by Pia K. Hansen Food fads and trends come and go just like fashion. One year, carbohydrates are bad. Then it's protein. Next it's meat, or butter, or margarine. And when it comes to what you put on your children's plates, there are even more myths and fads to go around.
Whole milk makes children allergic to a host of things, say some parents. Children should be on low-fat diets right from the start, or they turn into obese adults, say others. Children should be made to clean their plates; children should never be made to clean their plates. Always buy organic foods for your children; the virtues of organic food are overrated.
Help! How did something as simple as eating get this complicated?
When it comes to nutritional guidance, the United States Department of Agriculture sticks with the tried-and-true Food Pyramid. Start out with plenty of grains, rice, pasta, vegetables and fruits, then add two or three servings of dairy products and two or three servings of meat. Always go easy on sugars and fats -- no more than 30 percent of your daily calorie intake should come from fat -- and, if you're older than two, you'll be set to go. If you're younger, however, your needs are a bit different.
"I would say that kids under five should have some fat in their diets from dairy products and cheese, for instance," says Craig T. Hunt, a registered dietitian in Spokane. "Don't put kids on a low-fat diet just because the parents are on one. And parents should remember that children imitate them, so if they are on a diet with no carbohydrates and there's no bread or pasta on the table, then the kids will stop eating carbs as well."
Good nutrition is about balance, and if children are offered a choice of healthy foods, they will often pick a variety.
"At every meal, and especially at breakfast and lunch, it's important to offer a variety of food sources -- carbohydrates, vegetables, fats and protein," says Hunt.
Breast is Best -- But children aren't ready for solids until they are between four and six months old. As far as newborns and nutrition go, moreover, there is one thing nutritionists agree on: Breast milk is best.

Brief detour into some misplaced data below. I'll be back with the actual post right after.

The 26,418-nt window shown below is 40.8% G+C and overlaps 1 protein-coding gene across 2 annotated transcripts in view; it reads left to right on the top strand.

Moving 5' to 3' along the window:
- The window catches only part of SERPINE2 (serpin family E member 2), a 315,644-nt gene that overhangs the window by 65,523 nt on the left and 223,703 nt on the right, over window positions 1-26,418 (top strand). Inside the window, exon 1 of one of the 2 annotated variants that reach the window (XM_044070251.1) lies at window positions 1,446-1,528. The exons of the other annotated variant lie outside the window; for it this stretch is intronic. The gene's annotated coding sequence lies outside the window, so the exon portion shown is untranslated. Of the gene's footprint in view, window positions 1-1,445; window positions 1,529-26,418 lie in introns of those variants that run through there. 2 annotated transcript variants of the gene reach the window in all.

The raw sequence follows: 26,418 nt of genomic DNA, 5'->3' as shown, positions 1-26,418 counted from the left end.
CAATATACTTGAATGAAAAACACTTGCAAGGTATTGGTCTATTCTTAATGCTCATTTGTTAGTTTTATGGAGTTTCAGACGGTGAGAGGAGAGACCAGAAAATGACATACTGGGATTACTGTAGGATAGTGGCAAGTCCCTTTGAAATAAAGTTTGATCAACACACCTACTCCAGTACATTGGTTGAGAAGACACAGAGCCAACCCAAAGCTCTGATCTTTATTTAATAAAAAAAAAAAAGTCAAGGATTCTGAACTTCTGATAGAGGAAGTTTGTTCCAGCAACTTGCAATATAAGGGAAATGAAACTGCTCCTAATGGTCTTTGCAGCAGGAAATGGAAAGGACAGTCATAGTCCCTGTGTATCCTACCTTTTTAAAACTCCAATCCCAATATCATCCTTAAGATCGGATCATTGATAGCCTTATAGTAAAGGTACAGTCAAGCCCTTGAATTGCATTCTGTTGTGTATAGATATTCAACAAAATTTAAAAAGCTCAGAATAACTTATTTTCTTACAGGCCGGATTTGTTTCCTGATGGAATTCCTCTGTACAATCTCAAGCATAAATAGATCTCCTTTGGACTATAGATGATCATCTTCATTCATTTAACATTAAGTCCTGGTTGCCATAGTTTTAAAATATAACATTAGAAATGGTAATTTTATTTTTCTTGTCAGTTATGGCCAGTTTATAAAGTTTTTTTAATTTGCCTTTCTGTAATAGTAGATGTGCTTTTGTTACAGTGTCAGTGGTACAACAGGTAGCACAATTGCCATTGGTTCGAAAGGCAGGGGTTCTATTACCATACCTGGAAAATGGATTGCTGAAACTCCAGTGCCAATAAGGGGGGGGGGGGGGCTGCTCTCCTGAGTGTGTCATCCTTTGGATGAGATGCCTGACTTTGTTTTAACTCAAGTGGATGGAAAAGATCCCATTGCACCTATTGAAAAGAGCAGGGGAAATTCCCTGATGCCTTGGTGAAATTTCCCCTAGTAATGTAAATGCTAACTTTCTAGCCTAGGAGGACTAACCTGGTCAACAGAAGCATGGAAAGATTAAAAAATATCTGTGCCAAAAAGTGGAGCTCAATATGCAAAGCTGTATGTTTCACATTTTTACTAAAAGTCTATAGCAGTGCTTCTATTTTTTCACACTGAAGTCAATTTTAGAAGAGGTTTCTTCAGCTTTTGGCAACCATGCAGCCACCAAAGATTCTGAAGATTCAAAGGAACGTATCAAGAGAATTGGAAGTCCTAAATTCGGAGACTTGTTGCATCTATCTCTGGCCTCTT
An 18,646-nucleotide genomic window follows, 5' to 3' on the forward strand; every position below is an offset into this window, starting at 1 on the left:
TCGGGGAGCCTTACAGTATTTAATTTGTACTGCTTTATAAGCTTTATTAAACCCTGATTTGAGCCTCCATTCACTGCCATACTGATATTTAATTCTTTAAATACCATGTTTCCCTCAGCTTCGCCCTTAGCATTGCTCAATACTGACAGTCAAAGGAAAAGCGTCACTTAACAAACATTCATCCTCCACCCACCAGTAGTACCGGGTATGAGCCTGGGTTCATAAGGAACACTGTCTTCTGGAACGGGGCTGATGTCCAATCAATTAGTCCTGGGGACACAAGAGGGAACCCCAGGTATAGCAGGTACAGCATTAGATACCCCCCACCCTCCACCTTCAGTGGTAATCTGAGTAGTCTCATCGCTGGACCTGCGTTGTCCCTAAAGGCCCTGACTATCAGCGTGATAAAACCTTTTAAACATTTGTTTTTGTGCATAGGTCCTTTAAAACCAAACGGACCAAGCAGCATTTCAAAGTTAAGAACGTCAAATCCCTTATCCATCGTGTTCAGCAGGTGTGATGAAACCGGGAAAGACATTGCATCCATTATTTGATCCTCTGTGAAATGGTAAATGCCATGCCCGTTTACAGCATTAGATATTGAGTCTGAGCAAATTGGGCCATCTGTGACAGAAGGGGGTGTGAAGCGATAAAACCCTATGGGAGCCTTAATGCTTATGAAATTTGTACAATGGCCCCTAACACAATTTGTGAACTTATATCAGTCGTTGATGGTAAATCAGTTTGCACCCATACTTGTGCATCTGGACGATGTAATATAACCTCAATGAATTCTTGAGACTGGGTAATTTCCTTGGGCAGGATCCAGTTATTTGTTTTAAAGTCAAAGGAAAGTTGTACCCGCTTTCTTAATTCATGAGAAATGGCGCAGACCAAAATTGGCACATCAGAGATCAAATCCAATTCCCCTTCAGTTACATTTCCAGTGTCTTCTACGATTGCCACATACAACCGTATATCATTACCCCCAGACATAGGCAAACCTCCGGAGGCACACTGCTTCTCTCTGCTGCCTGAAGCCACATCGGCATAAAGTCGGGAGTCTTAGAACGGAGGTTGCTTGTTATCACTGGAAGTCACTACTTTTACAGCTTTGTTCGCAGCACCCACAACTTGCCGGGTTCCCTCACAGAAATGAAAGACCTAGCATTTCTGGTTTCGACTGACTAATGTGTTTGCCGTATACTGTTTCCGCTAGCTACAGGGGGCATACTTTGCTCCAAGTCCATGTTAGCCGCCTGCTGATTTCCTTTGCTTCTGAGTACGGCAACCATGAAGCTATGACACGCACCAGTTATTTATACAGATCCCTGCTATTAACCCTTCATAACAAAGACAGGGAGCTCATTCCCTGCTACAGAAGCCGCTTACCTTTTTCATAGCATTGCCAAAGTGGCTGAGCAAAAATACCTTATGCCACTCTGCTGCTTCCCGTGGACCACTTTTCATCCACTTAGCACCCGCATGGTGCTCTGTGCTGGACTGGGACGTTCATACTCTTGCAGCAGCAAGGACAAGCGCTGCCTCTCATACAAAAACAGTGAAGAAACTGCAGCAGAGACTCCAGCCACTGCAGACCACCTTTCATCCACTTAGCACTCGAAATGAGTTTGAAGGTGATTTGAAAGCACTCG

"It is best. Here, in the United States, babies can grow up healthy on formula, but there are more than 100 different compounds in breast milk that we can't duplicate in formula, and an estimated 100 million antibodies that breast-feeding babies get that way every day," says Michelle Hagan, a registered dietitian with the Women Infants and Children's (WIC) program at Spokane Regional Health District. She encourages women who can to breast-feed for at least the first year.
"Yes, you can breast-feed in public," she adds. "After that year, when you stop should be a parent decision."
If you're eating one day and your baby begins to look interested, smacking his lips and making chewing motions, it's a sure sign that he's ready to try solid foods.
"Start out with rice cereal. It's the least likely to cause any allergy," says Hagan. Don't worry too much about the nutritional value: "Solids add some nutrients, but this early it's more about learning how to eat than anything else. Breast milk or formula continues to cover the child's main nutritional needs."
When the child is big enough to sit in a high chair and can reach, grab and move rattles and other toys to her mouth, she's ready for safe finger foods like Cheerios or banana slices cut in quarters. Mashed potatoes and well-cooked mashed vegetables that are already part of a regular family dinner can be introduced slowly as well.
Allergies? -- Many children develop allergies or intolerance toward certain foods. There are many theories as to why more children seem to be allergic today than, say, two decades ago, but one fact remains: A severe allergic reaction to any food can be life-threatening. Yet just because your child seems fussy after a feeding doesn't necessarily mean you are witnessing an allergic reaction.